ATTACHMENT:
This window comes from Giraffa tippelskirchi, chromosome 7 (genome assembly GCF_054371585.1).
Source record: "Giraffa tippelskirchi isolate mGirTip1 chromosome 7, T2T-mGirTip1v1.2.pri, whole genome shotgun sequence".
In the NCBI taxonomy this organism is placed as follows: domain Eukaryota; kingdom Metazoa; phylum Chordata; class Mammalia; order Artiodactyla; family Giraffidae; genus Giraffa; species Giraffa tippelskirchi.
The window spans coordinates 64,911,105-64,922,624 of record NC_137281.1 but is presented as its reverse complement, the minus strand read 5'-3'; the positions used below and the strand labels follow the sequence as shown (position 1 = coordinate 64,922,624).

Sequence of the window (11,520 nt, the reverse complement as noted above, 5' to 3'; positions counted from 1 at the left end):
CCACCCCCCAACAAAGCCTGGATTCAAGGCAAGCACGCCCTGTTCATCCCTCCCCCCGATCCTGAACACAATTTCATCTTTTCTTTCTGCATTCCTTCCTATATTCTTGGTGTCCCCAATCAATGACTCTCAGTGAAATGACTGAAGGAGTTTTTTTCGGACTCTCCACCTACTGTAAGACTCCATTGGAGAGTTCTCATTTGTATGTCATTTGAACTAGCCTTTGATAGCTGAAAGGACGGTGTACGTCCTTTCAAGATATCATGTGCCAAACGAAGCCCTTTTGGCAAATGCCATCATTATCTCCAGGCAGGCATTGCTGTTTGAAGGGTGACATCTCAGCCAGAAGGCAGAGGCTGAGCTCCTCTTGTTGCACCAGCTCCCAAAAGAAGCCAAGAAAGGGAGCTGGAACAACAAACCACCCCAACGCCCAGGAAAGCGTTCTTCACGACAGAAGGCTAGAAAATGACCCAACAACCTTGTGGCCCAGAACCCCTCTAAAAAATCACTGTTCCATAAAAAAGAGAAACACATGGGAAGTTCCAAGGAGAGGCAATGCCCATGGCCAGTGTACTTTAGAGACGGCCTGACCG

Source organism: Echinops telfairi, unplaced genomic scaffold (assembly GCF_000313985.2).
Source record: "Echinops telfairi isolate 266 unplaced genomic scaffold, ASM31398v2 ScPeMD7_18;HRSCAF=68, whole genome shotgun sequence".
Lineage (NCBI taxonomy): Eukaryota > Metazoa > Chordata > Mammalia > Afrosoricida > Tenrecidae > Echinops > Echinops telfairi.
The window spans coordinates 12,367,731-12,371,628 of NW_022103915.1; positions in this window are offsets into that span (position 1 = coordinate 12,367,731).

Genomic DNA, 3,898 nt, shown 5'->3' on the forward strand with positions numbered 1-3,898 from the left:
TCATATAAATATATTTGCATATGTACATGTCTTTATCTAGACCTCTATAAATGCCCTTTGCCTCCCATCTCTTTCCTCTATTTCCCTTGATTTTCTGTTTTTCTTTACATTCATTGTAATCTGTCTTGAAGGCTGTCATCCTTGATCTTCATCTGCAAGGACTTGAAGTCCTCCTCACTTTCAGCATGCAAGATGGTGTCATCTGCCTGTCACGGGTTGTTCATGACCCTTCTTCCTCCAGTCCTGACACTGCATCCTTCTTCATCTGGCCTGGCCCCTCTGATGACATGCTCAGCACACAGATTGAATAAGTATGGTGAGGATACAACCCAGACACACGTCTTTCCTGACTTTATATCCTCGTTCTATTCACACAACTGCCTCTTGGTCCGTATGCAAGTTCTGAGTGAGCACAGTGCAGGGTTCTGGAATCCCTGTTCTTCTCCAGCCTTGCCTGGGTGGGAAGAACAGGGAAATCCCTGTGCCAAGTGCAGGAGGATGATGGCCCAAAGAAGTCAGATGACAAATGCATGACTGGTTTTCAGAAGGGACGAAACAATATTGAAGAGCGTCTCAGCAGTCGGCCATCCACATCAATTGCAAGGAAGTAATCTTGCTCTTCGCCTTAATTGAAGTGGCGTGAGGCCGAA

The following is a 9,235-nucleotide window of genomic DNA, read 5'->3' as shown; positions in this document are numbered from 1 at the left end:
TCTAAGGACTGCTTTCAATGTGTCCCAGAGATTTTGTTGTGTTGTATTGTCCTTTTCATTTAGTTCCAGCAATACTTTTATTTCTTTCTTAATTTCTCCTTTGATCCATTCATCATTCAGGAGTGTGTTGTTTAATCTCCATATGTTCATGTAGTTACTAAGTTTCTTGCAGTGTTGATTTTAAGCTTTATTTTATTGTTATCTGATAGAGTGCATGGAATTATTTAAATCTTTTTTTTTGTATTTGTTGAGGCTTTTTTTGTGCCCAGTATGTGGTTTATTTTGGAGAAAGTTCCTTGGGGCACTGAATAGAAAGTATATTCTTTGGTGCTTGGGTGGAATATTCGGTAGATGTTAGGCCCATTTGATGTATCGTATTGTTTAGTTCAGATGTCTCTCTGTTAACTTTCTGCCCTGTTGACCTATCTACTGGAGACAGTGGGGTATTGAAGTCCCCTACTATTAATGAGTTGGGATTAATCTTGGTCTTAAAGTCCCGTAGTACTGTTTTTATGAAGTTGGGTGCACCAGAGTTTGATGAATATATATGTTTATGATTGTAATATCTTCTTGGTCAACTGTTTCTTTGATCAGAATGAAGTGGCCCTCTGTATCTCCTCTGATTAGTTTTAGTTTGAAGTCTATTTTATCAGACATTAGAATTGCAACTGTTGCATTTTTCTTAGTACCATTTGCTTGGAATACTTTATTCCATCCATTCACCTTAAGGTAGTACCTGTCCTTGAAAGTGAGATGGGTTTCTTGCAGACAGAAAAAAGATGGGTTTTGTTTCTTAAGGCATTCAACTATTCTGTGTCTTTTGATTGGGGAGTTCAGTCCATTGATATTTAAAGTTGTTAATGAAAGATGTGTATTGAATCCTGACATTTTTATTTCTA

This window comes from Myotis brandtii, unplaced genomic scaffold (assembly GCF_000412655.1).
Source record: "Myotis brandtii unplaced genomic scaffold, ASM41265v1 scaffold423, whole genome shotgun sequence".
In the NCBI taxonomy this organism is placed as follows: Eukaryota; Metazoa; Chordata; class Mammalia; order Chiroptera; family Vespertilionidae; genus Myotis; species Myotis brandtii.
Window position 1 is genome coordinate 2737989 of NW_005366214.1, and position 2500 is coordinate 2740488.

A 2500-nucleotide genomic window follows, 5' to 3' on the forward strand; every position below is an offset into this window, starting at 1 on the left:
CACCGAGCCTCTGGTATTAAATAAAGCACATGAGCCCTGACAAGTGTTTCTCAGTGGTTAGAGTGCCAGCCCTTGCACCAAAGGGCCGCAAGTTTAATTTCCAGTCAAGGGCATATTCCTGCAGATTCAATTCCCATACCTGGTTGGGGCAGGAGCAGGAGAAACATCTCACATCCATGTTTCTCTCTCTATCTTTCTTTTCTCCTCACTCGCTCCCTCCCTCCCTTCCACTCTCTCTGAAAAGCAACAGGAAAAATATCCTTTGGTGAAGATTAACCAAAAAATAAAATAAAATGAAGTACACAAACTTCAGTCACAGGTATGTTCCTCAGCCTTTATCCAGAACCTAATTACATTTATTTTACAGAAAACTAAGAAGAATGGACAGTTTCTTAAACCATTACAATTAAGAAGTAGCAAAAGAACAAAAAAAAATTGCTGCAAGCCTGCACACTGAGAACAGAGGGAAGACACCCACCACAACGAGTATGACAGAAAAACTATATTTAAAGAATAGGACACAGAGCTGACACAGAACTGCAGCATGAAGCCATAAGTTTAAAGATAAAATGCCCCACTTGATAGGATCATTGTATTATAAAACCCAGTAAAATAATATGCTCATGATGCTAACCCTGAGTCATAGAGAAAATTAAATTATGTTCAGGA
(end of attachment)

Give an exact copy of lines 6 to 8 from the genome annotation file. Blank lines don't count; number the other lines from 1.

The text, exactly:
CCACCCCCCAACAAAGCCTGGATTCAAGGCAAGCACGCCCTGTTCATCCCTCCCCCCGATCCTGAACACAATTTCATCTTTTCTTTCTGCATTCCTTCCTATATTCTTGGTGTCCCCAATCAATGACTCTCAGTGAAATGACTGAAGGAGTTTTTTTCGGACTCTCCACCTACTGTAAGACTCCATTGGAGAGTTCTCATTTGTATGTCATTTGAACTAGCCTTTGATAGCTGAAAGGACGGTGTACGTCCTTTCAAGATATCATGTGCCAAACGAAGCCCTTTTGGCAAATGCCATCATTATCTCCAGGCAGGCATTGCTGTTTGAAGGGTGACATCTCAGCCAGAAGGCAGAGGCTGAGCTCCTCTTGTTGCACCAGCTCCCAAAAGAAGCCAAGAAAGGGAGCTGGAACAACAAACCACCCCAACGCCCAGGAAAGCGTTCTTCACGACAGAAGGCTAGAAAATGACCCAACAACCTTGTGGCCCAGAACCCCTCTAAAAAATCACTGTTCCATAAAAAAGAGAAACACATGGGAAGTTCCAAGGAGAGGCAATGCCCATGGCCAGTGTACTTTAGAGACGGCCTGACCG

Source organism: Echinops telfairi, unplaced genomic scaffold (assembly GCF_000313985.2).
Source record: "Echinops telfairi isolate 266 unplaced genomic scaffold, ASM31398v2 ScPeMD7_18;HRSCAF=68, whole genome shotgun sequence".